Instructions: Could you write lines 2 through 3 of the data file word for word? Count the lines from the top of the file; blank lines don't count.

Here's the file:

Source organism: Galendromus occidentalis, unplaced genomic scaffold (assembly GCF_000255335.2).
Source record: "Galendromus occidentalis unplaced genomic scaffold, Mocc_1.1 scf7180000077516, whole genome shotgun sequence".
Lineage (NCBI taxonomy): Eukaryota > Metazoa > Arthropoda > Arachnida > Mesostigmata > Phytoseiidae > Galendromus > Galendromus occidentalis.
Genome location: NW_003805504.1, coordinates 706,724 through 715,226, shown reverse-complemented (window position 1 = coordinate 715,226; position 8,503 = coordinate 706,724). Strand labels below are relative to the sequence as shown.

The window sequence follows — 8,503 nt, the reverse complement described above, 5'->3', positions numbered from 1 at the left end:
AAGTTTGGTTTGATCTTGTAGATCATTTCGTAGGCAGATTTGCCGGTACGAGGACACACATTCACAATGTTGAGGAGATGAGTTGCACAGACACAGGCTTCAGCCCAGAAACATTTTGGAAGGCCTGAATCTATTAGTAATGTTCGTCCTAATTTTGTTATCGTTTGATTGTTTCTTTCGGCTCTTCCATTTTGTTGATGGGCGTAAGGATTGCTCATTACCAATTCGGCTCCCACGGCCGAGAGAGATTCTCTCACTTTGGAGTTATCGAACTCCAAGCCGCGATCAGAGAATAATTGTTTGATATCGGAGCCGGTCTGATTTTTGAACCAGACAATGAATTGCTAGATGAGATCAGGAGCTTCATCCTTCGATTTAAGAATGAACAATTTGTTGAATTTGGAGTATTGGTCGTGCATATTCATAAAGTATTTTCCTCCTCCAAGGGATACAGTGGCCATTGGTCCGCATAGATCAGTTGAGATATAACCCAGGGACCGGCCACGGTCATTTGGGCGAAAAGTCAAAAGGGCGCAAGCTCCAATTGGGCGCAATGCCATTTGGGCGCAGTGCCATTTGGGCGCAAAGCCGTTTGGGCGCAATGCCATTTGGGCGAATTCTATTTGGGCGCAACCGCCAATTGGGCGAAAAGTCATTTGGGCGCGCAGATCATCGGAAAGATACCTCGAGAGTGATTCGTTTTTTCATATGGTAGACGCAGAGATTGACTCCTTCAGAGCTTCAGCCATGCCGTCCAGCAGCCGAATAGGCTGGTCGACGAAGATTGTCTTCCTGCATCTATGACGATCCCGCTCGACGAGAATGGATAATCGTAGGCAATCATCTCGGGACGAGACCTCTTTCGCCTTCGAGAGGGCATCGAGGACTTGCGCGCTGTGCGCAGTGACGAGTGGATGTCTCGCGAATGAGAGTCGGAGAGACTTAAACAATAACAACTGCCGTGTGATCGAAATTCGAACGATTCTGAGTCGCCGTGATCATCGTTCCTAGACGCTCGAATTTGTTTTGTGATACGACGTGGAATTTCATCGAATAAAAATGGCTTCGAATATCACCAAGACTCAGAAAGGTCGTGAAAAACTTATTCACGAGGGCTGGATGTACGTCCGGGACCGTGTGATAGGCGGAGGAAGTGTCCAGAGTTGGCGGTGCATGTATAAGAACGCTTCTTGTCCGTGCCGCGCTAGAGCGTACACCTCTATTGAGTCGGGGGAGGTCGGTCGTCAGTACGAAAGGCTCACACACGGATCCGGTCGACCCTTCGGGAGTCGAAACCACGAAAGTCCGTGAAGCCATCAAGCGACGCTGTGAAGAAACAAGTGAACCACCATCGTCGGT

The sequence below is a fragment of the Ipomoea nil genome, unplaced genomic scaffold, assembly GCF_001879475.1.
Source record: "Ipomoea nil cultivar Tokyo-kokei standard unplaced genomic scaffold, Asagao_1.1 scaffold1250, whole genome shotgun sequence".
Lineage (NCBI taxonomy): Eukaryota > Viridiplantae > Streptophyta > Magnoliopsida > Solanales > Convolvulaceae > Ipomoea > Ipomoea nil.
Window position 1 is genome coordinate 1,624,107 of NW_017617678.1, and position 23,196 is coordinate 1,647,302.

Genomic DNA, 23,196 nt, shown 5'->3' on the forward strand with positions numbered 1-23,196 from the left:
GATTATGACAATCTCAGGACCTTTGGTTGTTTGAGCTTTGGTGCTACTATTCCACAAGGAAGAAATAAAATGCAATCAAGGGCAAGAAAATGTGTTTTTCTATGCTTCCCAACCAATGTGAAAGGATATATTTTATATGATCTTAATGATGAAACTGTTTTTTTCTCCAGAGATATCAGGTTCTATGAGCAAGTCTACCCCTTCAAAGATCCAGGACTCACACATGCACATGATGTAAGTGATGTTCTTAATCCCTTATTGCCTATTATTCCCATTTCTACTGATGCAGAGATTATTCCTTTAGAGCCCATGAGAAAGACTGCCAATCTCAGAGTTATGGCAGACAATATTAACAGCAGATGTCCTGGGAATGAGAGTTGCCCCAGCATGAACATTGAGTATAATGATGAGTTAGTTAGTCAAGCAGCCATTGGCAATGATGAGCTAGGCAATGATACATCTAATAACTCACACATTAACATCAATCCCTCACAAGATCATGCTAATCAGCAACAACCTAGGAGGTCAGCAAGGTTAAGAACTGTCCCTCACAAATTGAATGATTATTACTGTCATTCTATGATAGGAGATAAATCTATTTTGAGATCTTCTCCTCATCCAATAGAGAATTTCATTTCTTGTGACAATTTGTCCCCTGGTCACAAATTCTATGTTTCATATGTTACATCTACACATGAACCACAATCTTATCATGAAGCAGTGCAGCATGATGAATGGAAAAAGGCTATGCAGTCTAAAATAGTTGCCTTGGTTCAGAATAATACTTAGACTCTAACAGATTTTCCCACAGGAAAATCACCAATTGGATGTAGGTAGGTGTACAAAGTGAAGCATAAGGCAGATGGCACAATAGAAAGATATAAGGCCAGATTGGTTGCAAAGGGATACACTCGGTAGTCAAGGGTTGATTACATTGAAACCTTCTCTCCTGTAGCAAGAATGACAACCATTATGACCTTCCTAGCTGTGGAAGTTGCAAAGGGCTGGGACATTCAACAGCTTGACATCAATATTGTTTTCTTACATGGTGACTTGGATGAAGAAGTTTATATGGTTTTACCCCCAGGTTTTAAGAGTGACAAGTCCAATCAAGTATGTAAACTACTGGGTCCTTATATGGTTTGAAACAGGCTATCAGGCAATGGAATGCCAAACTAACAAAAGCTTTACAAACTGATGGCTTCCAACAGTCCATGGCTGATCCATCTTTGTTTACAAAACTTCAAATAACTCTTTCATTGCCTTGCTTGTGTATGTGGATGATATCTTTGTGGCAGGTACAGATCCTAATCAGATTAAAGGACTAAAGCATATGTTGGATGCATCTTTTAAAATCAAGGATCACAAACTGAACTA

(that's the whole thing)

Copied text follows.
Source record: "Galendromus occidentalis unplaced genomic scaffold, Mocc_1.1 scf7180000077516, whole genome shotgun sequence".
Lineage (NCBI taxonomy): Eukaryota > Metazoa > Arthropoda > Arachnida > Mesostigmata > Phytoseiidae > Galendromus > Galendromus occidentalis.